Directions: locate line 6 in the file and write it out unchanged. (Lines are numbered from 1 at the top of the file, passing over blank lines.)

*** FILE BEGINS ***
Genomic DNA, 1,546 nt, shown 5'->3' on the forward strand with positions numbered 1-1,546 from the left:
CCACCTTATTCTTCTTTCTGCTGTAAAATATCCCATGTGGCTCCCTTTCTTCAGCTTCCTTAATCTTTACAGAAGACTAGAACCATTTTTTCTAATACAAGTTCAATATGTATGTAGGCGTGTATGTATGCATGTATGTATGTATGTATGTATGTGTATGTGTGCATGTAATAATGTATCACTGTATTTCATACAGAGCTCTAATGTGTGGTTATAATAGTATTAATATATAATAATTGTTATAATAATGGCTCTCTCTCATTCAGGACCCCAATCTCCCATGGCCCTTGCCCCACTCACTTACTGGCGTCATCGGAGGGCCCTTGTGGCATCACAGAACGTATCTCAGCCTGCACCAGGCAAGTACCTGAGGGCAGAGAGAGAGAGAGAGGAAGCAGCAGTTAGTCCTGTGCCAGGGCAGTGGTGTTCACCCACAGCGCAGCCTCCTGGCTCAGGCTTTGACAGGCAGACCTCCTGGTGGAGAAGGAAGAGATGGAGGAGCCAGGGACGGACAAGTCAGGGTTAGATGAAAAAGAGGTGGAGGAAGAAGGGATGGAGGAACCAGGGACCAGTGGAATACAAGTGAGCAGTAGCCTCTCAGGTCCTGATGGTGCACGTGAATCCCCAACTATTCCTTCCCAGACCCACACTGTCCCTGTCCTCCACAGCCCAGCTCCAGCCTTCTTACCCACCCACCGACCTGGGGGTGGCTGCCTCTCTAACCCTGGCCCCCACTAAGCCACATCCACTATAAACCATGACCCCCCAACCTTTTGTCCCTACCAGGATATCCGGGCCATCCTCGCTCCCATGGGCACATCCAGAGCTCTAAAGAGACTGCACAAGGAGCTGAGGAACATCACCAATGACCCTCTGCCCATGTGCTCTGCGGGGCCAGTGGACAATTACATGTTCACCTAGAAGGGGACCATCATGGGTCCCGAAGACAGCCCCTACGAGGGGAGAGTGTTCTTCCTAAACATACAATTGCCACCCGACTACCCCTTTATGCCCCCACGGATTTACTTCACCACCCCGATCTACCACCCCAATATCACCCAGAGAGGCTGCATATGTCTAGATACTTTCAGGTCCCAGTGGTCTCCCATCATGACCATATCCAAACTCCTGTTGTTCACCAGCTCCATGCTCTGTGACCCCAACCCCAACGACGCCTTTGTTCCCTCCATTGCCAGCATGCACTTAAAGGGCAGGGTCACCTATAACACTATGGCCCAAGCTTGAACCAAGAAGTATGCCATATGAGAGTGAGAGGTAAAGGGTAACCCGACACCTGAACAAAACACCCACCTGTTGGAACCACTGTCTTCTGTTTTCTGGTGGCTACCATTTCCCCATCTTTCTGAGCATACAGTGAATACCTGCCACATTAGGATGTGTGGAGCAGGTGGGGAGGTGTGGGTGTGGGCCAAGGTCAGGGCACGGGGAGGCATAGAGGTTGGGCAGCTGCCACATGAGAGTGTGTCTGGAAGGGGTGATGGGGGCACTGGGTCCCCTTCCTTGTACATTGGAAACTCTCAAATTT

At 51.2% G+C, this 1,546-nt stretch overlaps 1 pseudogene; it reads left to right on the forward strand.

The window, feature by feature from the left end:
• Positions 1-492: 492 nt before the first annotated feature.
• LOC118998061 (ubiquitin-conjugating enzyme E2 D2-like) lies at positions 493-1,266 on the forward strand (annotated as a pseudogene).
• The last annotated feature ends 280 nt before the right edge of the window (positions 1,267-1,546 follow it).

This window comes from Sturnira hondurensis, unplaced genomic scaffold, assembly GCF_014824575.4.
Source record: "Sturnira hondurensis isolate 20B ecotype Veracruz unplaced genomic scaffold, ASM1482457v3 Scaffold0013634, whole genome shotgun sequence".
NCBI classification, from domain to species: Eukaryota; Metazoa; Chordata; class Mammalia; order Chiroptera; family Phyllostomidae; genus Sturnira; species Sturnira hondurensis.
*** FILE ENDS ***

• LOC118998061 (ubiquitin-conjugating enzyme E2 D2-like) lies at positions 493-1,266 on the forward strand (annotated as a pseudogene).